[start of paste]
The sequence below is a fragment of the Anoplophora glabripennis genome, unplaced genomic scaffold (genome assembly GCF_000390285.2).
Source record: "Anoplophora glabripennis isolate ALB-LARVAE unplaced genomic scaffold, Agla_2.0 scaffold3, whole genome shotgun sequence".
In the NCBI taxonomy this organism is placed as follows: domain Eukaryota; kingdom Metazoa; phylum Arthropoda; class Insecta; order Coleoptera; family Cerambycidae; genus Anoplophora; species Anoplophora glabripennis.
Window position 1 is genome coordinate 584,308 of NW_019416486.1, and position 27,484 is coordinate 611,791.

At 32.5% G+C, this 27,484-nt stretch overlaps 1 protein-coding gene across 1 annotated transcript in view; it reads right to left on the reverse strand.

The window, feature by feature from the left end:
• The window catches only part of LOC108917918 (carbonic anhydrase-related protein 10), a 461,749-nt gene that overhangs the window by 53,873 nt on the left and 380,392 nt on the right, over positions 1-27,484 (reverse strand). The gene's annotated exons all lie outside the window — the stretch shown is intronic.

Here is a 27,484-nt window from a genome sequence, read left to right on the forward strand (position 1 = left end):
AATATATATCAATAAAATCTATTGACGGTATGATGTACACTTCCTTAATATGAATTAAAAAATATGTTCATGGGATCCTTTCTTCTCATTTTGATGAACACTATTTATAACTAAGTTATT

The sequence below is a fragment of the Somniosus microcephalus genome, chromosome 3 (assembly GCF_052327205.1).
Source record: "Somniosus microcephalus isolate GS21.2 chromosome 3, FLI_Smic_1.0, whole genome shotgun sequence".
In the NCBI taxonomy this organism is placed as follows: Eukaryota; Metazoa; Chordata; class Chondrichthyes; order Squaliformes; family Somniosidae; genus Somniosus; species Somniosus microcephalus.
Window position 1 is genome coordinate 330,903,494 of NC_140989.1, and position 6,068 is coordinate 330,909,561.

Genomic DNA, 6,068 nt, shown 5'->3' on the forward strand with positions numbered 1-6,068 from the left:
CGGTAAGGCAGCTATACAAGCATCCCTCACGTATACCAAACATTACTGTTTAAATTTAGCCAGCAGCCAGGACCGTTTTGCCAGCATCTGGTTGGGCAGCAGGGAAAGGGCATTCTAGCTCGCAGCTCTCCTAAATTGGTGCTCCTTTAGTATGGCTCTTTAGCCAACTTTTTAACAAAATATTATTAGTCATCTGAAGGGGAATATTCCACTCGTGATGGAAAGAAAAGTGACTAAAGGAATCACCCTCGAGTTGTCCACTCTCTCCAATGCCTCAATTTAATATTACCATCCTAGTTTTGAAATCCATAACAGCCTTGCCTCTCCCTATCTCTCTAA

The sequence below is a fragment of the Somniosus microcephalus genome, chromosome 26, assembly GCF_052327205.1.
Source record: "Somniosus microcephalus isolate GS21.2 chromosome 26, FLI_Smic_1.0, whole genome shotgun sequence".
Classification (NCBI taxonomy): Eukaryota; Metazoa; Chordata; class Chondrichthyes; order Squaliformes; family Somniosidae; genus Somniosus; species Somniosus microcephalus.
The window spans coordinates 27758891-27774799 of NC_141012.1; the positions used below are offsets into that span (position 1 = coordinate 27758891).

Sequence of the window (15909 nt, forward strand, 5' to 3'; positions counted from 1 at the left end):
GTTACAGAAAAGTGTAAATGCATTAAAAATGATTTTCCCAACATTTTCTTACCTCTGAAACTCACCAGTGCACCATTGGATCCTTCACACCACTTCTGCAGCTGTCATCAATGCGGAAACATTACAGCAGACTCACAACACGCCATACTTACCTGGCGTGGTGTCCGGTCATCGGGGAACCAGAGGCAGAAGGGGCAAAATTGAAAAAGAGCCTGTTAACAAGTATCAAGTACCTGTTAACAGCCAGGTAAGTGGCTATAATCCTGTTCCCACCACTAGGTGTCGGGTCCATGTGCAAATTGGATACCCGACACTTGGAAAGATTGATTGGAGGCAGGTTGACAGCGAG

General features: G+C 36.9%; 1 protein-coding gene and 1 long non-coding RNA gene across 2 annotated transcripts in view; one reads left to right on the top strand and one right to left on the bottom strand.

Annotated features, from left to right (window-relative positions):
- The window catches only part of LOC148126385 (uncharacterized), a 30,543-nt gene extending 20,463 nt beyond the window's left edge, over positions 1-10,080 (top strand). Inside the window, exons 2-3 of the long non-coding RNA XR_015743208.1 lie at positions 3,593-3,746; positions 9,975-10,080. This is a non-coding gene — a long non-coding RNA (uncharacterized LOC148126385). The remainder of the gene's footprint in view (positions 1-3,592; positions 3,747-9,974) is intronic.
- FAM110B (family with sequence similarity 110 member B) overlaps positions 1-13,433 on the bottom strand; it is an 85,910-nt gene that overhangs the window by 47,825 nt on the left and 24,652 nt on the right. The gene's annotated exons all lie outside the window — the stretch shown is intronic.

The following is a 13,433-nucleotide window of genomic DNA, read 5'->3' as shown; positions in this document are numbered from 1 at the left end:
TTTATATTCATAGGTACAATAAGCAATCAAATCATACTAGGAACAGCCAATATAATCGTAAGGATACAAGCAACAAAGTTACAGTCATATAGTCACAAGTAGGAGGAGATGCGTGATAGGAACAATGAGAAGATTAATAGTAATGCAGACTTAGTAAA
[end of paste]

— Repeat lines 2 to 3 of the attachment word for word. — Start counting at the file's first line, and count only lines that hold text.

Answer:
Source record: "Anoplophora glabripennis isolate ALB-LARVAE unplaced genomic scaffold, Agla_2.0 scaffold3, whole genome shotgun sequence".
In the NCBI taxonomy this organism is placed as follows: domain Eukaryota; kingdom Metazoa; phylum Arthropoda; class Insecta; order Coleoptera; family Cerambycidae; genus Anoplophora; species Anoplophora glabripennis.